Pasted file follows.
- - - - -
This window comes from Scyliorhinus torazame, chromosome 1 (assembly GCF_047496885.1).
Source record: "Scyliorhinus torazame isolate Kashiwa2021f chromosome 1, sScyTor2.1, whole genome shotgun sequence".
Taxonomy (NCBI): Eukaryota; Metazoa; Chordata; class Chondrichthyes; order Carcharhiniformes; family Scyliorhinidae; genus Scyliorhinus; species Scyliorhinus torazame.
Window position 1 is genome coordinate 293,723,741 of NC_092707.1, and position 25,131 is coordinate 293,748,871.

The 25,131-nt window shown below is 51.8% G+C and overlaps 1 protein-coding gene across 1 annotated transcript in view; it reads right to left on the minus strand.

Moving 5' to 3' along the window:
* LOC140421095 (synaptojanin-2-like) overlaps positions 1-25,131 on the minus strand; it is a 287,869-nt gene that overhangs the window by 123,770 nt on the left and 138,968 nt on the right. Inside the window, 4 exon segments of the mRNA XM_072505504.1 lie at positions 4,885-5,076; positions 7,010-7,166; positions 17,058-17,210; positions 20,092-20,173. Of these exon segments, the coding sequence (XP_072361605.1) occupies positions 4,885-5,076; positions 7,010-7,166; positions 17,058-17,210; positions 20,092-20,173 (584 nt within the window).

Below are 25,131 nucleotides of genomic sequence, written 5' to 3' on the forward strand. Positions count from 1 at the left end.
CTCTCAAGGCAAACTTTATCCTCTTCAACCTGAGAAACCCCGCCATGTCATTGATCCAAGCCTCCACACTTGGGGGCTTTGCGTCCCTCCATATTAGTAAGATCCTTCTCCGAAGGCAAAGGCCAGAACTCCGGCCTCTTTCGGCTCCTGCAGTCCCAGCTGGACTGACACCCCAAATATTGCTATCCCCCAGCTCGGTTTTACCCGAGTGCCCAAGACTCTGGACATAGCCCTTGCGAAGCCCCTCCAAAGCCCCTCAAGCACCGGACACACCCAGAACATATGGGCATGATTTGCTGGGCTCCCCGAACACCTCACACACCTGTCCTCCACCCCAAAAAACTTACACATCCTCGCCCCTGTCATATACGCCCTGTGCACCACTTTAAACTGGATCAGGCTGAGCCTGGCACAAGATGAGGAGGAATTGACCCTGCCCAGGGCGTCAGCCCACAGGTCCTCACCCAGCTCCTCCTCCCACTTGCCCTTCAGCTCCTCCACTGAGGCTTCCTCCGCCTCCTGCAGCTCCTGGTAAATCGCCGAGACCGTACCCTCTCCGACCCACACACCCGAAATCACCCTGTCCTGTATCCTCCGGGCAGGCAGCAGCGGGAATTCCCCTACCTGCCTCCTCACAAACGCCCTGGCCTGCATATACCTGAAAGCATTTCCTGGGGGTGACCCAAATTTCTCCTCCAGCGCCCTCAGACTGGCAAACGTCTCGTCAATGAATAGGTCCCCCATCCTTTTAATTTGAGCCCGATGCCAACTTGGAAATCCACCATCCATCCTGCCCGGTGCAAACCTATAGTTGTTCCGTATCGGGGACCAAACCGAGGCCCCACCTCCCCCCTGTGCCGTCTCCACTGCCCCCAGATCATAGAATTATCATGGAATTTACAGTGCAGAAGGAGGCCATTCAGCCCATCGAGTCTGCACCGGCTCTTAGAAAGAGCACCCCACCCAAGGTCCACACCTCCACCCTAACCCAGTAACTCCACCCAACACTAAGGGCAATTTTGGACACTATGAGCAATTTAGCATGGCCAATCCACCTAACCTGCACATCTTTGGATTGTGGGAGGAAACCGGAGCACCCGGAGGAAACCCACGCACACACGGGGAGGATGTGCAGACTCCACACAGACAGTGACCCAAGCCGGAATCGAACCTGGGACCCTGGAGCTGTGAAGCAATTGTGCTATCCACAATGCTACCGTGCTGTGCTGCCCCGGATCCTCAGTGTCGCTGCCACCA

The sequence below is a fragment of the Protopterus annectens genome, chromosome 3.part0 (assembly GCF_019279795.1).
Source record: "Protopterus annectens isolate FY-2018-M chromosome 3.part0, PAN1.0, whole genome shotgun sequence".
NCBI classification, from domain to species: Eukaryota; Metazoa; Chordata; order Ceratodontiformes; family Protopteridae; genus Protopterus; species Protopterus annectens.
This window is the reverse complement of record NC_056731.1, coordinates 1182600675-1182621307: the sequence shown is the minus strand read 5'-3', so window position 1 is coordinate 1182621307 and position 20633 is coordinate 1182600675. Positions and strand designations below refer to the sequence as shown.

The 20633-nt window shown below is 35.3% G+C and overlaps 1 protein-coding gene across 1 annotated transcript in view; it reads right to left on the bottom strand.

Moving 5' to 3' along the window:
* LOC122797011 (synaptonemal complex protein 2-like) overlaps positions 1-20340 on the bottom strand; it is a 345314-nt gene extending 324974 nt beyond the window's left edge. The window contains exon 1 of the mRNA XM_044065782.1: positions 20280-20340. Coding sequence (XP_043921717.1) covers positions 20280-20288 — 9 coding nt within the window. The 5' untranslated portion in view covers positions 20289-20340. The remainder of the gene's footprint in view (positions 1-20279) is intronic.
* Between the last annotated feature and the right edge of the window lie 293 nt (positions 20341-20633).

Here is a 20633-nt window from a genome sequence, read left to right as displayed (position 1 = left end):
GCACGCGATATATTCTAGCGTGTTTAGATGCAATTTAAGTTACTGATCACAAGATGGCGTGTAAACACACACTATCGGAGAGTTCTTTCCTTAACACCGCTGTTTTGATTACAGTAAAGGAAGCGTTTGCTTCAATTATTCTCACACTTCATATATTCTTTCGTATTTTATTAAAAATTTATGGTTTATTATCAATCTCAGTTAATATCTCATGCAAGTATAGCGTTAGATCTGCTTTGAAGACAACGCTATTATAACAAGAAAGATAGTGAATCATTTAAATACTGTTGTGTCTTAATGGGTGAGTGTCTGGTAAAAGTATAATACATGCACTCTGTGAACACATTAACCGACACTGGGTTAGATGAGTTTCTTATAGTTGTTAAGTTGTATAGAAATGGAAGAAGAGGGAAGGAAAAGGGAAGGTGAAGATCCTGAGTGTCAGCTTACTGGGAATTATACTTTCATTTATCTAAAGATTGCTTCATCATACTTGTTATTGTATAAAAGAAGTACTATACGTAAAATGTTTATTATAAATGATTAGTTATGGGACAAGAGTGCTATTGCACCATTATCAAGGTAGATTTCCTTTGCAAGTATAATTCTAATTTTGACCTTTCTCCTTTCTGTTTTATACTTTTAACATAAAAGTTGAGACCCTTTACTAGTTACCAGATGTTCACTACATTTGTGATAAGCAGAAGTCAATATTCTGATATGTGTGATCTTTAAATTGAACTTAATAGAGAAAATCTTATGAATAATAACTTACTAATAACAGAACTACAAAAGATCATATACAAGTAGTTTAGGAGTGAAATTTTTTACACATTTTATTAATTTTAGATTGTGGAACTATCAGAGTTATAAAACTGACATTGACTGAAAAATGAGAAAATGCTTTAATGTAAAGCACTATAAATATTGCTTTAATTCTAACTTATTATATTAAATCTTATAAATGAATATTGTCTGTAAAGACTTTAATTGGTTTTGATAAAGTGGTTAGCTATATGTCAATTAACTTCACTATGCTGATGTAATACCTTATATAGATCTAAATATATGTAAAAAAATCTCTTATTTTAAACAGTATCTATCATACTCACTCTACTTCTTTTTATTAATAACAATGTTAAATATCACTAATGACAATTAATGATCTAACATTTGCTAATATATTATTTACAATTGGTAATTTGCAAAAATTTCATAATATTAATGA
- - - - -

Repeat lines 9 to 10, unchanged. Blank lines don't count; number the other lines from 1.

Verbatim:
CTCTCAAGGCAAACTTTATCCTCTTCAACCTGAGAAACCCCGCCATGTCATTGATCCAAGCCTCCACACTTGGGGGCTTTGCGTCCCTCCATATTAGTAAGATCCTTCTCCGAAGGCAAAGGCCAGAACTCCGGCCTCTTTCGGCTCCTGCAGTCCCAGCTGGACTGACACCCCAAATATTGCTATCCCCCAGCTCGGTTTTACCCGAGTGCCCAAGACTCTGGACATAGCCCTTGCGAAGCCCCTCCAAAGCCCCTCAAGCACCGGACACACCCAGAACATATGGGCATGATTTGCTGGGCTCCCCGAACACCTCACACACCTGTCCTCCACCCCAAAAAACTTACACATCCTCGCCCCTGTCATATACGCCCTGTGCACCACTTTAAACTGGATCAGGCTGAGCCTGGCACAAGATGAGGAGGAATTGACCCTGCCCAGGGCGTCAGCCCACAGGTCCTCACCCAGCTCCTCCTCCCACTTGCCCTTCAGCTCCTCCACTGAGGCTTCCTCCGCCTCCTGCAGCTCCTGGTAAATCGCCGAGACCGTACCCTCTCCGACCCACACACCCGAAATCACCCTGTCCTGTATCCTCCGGGCAGGCAGCAGCGGGAATTCCCCTACCTGCCTCCTCACAAACGCCCTGGCCTGCATATACCTGAAAGCATTTCCTGGGGGTGACCCAAATTTCTCCTCCAGCGCCCTCAGACTGGCAAACGTCTCGTCAATGAATAGGTCCCCCATCCTTTTAATTTGAGCCCGATGCCAACTTGGAAATCCACCATCCATCCTGCCCGGTGCAAACCTATAGTTGTTCCGTATCGGGGACCAAACCGAGGCCCCACCTCCCCCCTGTGCCGTCTCCACTGCCCCCAGATCATAGAATTATCATGGAATTTACAGTGCAGAAGGAGGCCATTCAGCCCATCGAGTCTGCACCGGCTCTTAGAAAGAGCACCCCACCCAAGGTCCACACCTCCACCCTAACCCAGTAACTCCACCCAACACTAAGGGCAATTTTGGACACTATGAGCAATTTAGCATGGCCAATCCACCTAACCTGCACATCTTTGGATTGTGGGAGGAAACCGGAGCACCCGGAGGAAACCCACGCACACACGGGGAGGATGTGCAGACTCCACACAGACAGTGACCCAAGCCGGAATCGAACCTGGGACCCTGGAGCTGTGAAGCAATTGTGCTATCCACAATGCTACCGTGCTGTGCTGCCCCGGATCCTCAGTGTCGCTGCCACCA

The sequence below is a fragment of the Protopterus annectens genome, chromosome 3.part0 (assembly GCF_019279795.1).